In 2018, we’ve spent a lot of time talking about the EU General Data Protection Regulation (GDPR), a wide-ranging legislation designed to protect personal data. Though it is a piece of European Union legislation, we mentioned at the time that the GDPR’s effects would affect marketers around the world, and that many firms both inside and outside the EU showed signs of being ill-equipped for the new regulations.
It’s now been three months since the GDPR went into effect in late May, time enough to take stock of how the GDPR has changed marketing in the digital age.
Who is compliant, and where?
A survey by a leading data privacy management company found some alarming figures as far as GDPR compliance: even in the EU (excluding the UK), only 20% of firms surveyed claimed to be GDPR compliant, with 27% still waiting to begin implementation. In the UK, compliance figures were lower, and only 12% of American firms surveyed were ready for the GDPR. Still, the good news is that rates for British and North American firms have been climbing steadily since the deadline.
According to figures reported by CNBC, only 25-30% of internet users worldwide were even opening GDPR opt-in emails, with the figure dropping to 15-20% for US users. One firm quoted by CNBC claimed that an online marketing firm lost the ability to reach 80% of its email list.
Still, since MailChimp estimates that the average open rate for emails is around 21%, this means that a 25-30% open rate is relatively good. Enough EU-based firms were doing something right with their opt-in email campaigns to have an above-average open rate, and that’s good news for them. We have 4 examples of good opt-in email templates here.
Has anyone been fined?
Possibly the primary reason that GDPR compliance required such urgent attention was the fines imposed on non-compliant companies. Firms engaging in prohibited practices after May 25th could be hit with fines of €20 million or 4% of global earnings, whichever is higher. According to a survey we highlighted in a previous post, 17% of firms polled would go out of business if hit with the maximum fine. One legal firm also found that GDPR fines have only been found to be insurable in two jurisdictions (Finland and Norway), so violators are on their own.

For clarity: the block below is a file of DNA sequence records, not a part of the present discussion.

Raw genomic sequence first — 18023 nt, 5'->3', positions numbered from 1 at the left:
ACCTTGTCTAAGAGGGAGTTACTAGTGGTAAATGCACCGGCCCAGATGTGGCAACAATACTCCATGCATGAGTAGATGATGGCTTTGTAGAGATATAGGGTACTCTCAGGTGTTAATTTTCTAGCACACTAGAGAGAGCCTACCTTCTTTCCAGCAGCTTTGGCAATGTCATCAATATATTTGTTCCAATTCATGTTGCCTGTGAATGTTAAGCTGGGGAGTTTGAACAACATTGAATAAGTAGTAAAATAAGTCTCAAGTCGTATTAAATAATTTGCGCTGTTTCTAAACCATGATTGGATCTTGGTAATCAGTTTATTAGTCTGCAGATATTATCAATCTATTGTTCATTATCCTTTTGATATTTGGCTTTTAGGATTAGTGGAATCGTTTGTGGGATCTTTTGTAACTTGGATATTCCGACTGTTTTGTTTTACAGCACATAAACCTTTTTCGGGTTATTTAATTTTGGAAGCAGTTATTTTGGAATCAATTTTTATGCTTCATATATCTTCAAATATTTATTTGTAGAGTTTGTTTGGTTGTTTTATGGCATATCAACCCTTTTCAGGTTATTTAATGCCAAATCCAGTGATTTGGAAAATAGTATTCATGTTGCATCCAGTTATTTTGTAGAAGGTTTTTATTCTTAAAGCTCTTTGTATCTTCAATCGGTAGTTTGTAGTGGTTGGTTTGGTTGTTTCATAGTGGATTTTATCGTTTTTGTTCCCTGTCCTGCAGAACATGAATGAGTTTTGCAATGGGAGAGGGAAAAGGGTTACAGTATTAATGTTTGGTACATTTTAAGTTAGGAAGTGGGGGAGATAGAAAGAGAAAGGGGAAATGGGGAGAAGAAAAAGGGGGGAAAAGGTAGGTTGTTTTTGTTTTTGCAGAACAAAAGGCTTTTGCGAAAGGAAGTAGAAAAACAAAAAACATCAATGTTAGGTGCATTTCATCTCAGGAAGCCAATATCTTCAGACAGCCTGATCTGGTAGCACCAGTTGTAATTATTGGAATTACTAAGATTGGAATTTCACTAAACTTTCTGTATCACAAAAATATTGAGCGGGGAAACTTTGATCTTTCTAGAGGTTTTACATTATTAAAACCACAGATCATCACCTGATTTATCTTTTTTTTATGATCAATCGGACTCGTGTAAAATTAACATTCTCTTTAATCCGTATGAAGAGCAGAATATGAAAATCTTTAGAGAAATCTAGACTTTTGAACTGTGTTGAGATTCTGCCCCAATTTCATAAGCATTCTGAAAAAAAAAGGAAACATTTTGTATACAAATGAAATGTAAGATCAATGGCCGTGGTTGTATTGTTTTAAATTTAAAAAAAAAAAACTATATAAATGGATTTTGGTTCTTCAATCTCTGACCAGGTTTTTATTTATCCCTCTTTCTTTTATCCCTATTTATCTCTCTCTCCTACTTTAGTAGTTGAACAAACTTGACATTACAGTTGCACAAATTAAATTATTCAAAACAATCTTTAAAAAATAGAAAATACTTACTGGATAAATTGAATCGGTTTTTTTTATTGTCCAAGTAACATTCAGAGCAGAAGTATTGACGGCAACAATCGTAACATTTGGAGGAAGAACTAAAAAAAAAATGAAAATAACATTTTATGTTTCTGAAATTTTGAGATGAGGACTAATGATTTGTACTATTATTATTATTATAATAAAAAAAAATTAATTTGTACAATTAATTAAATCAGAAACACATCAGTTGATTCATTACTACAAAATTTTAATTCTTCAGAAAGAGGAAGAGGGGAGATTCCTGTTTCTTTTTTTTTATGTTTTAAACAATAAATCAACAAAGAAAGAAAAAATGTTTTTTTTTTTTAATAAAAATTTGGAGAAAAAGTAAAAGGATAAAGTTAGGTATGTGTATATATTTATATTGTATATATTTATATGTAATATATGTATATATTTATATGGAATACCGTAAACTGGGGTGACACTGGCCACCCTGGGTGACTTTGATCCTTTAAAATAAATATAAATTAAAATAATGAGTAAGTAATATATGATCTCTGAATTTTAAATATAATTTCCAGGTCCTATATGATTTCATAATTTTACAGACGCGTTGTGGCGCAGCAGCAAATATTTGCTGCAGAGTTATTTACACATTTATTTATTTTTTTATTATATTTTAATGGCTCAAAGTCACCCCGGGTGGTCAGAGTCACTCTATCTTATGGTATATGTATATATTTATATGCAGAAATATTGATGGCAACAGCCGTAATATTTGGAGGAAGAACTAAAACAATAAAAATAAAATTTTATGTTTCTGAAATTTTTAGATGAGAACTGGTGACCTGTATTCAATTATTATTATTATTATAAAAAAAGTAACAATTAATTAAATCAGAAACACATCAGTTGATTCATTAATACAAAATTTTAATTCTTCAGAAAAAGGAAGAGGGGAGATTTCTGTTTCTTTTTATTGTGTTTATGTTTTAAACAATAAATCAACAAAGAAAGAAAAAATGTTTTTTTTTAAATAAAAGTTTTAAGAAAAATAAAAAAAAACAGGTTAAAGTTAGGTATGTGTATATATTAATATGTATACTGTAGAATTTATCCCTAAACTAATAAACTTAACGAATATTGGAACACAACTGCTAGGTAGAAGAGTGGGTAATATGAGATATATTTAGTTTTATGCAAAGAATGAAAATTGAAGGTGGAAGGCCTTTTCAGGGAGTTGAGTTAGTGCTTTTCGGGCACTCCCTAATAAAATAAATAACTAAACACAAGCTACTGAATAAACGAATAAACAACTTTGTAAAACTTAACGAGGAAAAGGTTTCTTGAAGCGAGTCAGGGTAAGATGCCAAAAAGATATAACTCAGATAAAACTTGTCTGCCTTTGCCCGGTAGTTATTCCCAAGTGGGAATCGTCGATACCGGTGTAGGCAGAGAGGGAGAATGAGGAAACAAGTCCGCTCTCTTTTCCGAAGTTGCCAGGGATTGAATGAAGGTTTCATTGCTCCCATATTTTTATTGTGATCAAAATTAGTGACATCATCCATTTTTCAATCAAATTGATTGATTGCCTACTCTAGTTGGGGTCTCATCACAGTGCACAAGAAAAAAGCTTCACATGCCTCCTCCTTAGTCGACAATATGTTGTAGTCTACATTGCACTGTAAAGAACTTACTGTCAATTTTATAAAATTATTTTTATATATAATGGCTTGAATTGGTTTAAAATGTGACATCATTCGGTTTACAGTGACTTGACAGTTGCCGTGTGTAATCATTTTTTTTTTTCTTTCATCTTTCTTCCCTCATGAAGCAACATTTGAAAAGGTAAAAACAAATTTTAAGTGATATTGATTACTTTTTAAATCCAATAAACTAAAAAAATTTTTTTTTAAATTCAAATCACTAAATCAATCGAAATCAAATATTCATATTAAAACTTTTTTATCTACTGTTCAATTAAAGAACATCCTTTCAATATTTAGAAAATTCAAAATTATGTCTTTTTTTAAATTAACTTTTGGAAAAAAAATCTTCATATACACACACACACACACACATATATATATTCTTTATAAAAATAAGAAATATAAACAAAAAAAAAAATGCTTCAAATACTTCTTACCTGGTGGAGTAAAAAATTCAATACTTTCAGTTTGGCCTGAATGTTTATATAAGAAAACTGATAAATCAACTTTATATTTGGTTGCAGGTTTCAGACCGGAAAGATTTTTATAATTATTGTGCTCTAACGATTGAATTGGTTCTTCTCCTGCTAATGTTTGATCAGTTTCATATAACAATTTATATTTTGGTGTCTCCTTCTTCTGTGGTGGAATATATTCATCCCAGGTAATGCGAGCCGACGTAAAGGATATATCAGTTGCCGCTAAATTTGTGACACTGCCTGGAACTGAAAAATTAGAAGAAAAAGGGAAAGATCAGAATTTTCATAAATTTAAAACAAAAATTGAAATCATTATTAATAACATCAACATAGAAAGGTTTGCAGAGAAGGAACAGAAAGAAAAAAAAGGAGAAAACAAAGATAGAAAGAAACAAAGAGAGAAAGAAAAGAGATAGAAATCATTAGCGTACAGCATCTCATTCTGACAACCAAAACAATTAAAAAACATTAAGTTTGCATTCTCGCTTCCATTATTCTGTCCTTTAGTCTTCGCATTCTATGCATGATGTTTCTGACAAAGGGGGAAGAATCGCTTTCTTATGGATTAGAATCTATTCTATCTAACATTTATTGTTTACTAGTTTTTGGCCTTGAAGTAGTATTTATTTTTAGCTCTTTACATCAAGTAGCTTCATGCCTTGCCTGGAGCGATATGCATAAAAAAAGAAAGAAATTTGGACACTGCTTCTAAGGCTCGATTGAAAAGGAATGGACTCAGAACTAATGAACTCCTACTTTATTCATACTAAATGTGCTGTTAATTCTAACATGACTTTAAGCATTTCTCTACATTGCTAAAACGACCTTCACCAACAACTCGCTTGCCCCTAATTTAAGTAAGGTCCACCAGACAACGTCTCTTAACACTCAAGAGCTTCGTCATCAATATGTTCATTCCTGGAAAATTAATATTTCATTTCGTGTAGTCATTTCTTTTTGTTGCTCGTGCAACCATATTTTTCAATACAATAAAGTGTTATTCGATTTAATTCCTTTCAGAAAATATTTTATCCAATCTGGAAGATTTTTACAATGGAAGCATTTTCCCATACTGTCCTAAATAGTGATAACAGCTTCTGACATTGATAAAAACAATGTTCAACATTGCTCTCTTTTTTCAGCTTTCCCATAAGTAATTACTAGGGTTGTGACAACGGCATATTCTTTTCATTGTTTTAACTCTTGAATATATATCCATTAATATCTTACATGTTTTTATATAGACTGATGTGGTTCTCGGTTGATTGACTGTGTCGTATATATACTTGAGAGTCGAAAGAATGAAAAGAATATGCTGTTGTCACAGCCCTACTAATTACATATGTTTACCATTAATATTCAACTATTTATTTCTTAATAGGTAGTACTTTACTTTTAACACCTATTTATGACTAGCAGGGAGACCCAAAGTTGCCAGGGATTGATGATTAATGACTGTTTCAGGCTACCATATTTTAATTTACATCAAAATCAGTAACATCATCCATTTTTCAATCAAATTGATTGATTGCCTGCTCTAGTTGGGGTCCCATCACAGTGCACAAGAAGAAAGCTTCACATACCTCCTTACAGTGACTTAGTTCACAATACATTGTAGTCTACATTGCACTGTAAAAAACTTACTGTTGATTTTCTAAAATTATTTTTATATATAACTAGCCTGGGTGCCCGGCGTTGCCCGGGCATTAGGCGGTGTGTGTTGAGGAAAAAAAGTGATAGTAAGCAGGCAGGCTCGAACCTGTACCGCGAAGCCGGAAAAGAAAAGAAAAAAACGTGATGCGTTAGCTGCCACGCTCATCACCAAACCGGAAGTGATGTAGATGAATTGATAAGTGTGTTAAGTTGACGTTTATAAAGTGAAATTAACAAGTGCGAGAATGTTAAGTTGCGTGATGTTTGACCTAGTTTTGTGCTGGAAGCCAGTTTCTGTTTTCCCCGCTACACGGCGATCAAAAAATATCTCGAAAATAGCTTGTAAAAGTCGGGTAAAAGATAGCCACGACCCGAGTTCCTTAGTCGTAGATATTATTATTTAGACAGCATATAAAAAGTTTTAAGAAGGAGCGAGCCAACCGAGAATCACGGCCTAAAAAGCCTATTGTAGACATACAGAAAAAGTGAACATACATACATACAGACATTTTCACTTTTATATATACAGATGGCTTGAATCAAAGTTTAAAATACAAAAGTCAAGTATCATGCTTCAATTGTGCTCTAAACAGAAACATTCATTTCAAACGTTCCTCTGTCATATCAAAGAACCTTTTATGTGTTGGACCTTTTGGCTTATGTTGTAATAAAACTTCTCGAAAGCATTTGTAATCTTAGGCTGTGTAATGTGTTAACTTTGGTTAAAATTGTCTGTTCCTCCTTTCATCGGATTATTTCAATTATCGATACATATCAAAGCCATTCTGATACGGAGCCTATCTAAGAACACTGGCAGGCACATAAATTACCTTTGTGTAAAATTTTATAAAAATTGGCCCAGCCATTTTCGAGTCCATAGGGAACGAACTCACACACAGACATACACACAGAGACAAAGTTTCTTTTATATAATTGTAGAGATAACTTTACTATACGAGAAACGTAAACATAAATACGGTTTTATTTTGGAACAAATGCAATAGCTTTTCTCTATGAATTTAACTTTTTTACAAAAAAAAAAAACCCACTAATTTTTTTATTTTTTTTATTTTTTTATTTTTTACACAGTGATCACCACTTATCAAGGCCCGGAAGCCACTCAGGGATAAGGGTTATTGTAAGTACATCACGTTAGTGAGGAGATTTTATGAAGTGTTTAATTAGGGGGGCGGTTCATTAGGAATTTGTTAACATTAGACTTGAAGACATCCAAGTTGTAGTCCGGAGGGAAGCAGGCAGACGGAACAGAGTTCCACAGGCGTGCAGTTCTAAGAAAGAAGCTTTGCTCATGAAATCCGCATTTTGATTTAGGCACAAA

The first complaints for non-compliance with the GDPR have been lodged against Google, Facebook, Instagram and WhatsApp (the latter two are owned by Facebook) by a privacy-rights advocacy group based in Austria. If regulatory agencies follow through on the complaint and levy fines against Google and Facebook, it could total US$9.3 billion.
However, Google can easily afford a fine of $5 billion, whereas a fine even a fraction of this size could bankrupt many small online firms. For this reason, many have complained that the GDPR provides unfair disadvantages to small- and medium-sized businesses. For their part, EU figures like data protection supervisor Giovanni Buttarelli insist that the scalable nature of fines makes them fair, indicating that the structure of the EU’s fines will not be changing in future. However, at the moment, no fines have been levied yet—good news for all those non-compliant firms.
Who’s had to pay?
In the lead-up to the GDPR’s May 2018 deadline, many unpleasant scenarios were predicted and at least a few have unfortunately come true. The steep costs of non-compliance and the generally low level of preparedness going into the May 2018 deadline meant that many companies ‘are getting killed by GDPR’, in the words of a CNN headline.
What may be surprising is that many firms are not ‘getting killed’ based on their newly shortened email lists. With penalties as stiff as these, many firms on both sides of the Atlantic have simply thrown up their hands and decided that they should block users from entire continents, or stop operating altogether.
CNN points out that many sites based in North America are now blocking IP addresses based in the EU. Numerous gaming, media, and news sites now greet European visitors with pop-up ads informing them that, due to the GDPR’s stringent regulations, visitors from the EU will have to look elsewhere. Here, for instance, is what many EU visitors to the Los Angeles Times newspaper (one of America’s largest) see when they visit the website now:
WhatsApp, too, now bans users under the age of 16 due to the GDPR (the age limit was 13 before May 25th). And it’s not just firms outside of the EU who have had to change things. Certain sites have stopped offering functions that would be too onerous to make GDPR-compliant: one tech journalist highlights a Czech social media network that was shut down since it ‘would have to change completely in order to comply with the regulations’.
Some good news in all of this is that the EU is demonstrating patience in enforcing the GDPR, meaning that if you’re not yet 100% ready, you still have time. And we’re happy to help! Contact us if you’re interested in ensuring that you’re as ready as possible for the post-GDPR landscape.